Monday, September 20, 2010
Make the pickup line easy
Is this a familiar scene? It might be, if your child’s school has a dropoff/pickup line for drivers. One mother we know adores hers—she sits in the luxury of her driver’s seat while her son’s teacher escorts him to the car and even straps him into his booster seat.
However, a quick Google search reveals that the dropoff/pickup line can be the bane of some parents’ existence—if it’s plagued by other drivers who are “unclear on the concept” of how it works (as one blogger writes.)
It’s tempting just to complain about other clueless parents, but the truth is that we’ve all made (sometimes embarrassingly) simple mistakes. You can do your part to keep the dropoff/pickup line running safely and smoothly:
Follow the rules. Your school likely issued the rules of the line, told you exactly where to stop to leave and fetch your kids, and possibly even provided a map of the layout. Keep this information in your car. If you spontaneously forget all of this information, drive slowly, note what other drivers are doing, and follow the road signs and lane markers.
You are in a car. If you were driving down the road, you probably would not stop suddenly, open your door, and step outside to wave down your child or chat with another parent. Likewise, you probably would not weave in and out of different lanes (we hope!). And you certainly would not be speeding, right? The rules of the road apply to the dropoff/pickup lane, too.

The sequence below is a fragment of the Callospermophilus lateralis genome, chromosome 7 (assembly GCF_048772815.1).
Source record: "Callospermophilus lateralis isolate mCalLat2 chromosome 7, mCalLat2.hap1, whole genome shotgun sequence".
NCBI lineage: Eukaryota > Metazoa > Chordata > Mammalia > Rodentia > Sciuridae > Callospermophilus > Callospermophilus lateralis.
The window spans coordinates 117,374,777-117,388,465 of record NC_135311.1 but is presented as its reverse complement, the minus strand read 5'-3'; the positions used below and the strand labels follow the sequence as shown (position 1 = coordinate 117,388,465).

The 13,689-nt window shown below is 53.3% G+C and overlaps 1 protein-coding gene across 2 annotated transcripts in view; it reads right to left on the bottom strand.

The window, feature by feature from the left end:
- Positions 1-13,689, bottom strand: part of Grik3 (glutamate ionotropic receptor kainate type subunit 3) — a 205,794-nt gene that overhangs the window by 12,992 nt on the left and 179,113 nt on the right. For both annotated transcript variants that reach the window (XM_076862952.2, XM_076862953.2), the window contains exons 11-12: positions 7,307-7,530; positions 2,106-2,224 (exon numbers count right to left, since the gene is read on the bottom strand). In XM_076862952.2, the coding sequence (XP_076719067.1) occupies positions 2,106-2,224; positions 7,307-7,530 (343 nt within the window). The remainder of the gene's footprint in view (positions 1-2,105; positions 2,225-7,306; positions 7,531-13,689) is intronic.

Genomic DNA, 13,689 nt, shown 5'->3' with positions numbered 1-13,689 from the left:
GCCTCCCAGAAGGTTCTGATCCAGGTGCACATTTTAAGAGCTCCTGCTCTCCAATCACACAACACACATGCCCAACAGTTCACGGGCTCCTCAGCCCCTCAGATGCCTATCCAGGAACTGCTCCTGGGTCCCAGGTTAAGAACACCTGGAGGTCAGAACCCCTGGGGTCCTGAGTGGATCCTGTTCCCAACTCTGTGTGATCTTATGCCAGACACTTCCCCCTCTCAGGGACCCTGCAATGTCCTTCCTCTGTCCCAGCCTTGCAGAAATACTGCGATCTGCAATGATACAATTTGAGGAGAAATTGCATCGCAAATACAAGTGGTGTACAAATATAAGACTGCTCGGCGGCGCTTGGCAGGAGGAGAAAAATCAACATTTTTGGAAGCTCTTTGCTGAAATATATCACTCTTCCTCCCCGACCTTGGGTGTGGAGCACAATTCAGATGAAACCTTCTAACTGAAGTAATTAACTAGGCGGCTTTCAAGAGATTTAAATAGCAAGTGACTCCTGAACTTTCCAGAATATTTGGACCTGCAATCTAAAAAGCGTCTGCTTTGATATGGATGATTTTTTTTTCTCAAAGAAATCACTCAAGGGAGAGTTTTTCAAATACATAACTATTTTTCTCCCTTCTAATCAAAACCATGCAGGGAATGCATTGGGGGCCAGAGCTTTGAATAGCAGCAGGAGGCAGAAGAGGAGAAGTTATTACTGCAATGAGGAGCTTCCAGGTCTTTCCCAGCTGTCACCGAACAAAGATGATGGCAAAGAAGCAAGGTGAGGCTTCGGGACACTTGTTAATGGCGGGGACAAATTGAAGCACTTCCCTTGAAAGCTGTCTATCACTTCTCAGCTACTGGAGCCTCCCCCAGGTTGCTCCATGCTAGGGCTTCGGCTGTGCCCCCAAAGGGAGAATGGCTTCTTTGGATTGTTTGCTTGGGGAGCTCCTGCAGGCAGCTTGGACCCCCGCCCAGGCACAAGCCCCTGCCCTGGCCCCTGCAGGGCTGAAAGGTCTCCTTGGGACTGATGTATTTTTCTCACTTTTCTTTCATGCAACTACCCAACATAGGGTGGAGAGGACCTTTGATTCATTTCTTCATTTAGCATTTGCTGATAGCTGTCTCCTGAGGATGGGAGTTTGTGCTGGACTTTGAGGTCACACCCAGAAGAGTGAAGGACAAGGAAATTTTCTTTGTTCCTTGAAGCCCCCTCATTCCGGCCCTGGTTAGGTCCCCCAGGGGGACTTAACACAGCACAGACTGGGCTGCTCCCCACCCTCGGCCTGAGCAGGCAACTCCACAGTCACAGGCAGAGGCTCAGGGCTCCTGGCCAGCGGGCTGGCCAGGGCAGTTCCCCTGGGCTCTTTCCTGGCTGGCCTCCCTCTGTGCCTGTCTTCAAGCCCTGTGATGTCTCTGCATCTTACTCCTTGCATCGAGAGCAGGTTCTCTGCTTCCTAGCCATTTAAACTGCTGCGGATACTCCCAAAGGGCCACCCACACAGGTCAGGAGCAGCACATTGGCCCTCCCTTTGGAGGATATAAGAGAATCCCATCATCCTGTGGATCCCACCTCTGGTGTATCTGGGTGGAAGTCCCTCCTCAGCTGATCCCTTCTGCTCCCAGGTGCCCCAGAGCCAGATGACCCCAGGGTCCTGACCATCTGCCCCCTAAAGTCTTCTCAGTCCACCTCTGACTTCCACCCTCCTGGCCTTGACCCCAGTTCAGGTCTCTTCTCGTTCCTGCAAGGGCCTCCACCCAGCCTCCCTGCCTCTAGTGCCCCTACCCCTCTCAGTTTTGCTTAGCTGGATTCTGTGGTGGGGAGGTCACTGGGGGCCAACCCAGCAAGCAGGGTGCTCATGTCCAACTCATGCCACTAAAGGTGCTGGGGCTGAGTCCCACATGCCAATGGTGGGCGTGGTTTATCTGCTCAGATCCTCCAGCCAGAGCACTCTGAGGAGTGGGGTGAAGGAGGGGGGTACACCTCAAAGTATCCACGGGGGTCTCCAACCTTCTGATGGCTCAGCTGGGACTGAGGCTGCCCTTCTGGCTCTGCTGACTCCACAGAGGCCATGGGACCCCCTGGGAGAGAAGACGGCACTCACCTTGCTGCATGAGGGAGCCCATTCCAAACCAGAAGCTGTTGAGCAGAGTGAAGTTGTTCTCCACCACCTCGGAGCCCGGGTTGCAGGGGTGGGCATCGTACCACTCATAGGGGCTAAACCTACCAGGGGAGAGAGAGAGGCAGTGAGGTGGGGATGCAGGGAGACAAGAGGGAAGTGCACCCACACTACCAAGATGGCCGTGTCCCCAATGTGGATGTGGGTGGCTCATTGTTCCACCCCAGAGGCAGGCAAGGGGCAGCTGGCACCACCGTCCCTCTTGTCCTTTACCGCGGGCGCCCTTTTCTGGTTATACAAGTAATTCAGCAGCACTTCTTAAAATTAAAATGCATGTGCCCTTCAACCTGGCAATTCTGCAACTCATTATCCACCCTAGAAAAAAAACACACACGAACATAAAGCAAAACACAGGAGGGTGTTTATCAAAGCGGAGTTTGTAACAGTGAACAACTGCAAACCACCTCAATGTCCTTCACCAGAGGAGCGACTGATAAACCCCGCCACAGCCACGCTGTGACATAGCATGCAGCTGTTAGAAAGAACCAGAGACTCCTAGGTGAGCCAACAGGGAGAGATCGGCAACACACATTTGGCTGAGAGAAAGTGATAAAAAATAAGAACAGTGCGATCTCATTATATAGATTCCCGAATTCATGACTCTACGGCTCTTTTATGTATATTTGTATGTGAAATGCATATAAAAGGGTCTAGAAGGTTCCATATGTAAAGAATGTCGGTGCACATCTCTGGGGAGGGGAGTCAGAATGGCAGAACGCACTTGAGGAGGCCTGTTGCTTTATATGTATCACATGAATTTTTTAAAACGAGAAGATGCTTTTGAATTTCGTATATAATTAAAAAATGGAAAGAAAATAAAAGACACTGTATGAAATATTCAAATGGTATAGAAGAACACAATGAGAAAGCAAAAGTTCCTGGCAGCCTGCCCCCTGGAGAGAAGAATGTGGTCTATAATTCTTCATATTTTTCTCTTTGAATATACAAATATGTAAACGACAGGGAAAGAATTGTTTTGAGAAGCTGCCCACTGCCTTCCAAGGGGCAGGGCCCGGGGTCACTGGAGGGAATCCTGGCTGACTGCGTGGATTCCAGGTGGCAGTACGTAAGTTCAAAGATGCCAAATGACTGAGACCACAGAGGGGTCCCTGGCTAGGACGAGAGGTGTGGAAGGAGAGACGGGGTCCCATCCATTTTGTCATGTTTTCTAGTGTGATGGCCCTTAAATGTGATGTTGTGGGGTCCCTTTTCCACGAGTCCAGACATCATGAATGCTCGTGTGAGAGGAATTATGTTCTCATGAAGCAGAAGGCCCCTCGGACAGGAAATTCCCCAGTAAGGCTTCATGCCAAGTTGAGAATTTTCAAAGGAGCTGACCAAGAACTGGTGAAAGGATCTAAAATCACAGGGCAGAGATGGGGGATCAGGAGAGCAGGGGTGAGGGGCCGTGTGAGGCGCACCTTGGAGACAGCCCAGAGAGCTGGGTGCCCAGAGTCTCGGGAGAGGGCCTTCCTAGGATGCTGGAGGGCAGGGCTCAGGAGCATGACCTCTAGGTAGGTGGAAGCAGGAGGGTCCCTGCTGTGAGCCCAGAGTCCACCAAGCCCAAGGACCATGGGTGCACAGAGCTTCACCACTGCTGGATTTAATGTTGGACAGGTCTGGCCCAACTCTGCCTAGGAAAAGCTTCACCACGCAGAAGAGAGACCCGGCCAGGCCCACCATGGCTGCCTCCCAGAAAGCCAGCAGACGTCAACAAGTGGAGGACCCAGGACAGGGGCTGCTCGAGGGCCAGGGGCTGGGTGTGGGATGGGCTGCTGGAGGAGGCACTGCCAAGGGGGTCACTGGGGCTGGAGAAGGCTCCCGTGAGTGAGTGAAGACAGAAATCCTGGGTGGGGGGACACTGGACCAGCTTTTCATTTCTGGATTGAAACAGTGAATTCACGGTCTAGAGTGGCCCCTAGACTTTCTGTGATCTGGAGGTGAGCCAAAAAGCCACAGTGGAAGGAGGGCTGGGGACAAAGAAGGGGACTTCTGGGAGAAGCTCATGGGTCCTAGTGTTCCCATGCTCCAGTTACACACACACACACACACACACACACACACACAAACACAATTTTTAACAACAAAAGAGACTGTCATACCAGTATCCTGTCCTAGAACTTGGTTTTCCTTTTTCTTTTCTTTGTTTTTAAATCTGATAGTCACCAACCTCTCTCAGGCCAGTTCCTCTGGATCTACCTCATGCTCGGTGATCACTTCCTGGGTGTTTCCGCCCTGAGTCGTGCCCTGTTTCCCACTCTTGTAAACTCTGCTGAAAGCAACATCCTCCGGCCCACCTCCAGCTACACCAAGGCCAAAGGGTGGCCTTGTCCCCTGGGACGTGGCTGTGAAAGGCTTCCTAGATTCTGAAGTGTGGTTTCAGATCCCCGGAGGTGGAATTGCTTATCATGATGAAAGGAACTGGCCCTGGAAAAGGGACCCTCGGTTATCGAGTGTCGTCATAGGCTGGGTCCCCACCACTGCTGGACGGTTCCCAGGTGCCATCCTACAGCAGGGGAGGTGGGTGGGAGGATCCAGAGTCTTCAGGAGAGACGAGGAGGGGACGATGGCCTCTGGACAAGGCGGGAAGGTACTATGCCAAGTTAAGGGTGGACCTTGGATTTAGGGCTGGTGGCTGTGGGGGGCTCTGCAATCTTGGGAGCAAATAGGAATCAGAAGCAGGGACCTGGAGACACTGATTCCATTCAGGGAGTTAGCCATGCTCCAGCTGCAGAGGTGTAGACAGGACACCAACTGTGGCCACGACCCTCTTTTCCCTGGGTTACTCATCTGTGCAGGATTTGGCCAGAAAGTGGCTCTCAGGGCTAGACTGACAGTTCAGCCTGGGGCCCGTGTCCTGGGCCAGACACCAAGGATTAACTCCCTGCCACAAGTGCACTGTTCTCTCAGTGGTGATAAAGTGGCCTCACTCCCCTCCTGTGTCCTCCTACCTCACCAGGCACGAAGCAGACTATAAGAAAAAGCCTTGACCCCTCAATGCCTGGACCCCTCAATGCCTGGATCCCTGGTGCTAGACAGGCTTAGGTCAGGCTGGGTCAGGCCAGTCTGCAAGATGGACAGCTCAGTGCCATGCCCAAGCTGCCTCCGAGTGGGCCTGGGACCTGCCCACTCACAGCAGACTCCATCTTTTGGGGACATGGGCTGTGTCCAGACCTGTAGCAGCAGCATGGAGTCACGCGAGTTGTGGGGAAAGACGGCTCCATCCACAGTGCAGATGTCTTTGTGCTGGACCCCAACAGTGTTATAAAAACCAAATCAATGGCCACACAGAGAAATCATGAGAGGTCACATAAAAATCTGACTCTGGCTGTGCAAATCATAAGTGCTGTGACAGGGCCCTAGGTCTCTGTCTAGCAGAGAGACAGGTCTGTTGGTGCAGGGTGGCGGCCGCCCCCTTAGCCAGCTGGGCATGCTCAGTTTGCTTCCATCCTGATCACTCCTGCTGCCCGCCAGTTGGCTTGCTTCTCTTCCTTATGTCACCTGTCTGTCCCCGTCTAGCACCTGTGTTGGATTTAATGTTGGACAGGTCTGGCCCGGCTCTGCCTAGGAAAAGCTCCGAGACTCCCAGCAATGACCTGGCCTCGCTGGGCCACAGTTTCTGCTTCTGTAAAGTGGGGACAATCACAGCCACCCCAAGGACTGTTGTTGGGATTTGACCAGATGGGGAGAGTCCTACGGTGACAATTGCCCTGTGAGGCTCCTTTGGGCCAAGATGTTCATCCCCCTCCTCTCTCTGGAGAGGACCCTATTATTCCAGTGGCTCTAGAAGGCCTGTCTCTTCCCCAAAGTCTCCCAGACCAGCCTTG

Put down the phone. It makes sense just for safety’s sake—this is a child-filled environment, after all. And besides, getting into an involved conversation is not conducive to paying attention to the road, when it’s your turn to move, and whether your child is standing a few yards away from your car, wondering what’s taking so long.
Minimize other distractions. That novel you can’t put down, the magazine you just got in the mail, the new CD you sing along with at top volume when your children aren’t looking—all of these absorbing things can lead to you holding up the line.
Stay awake. This might sound strange, but we’ve heard of drivers falling asleep in the line!
Be patient. Someone in front too poky? This is not the ideal place to honk. If you find yourself irritated with the behavior of another driver, remember that it might be a grandparent or another substitute driver who may not be familiar with the rules. However, if you see a “repeat offender” behaving poorly, take your concern to a schoolteacher or administrator (and try to stay positive as you describe the incident).
Take some deep breaths. Maybe you’ve had a rotten day; maybe you’re stressed out. But you can turn things around starting now, when you welcome your child to the car with a smile.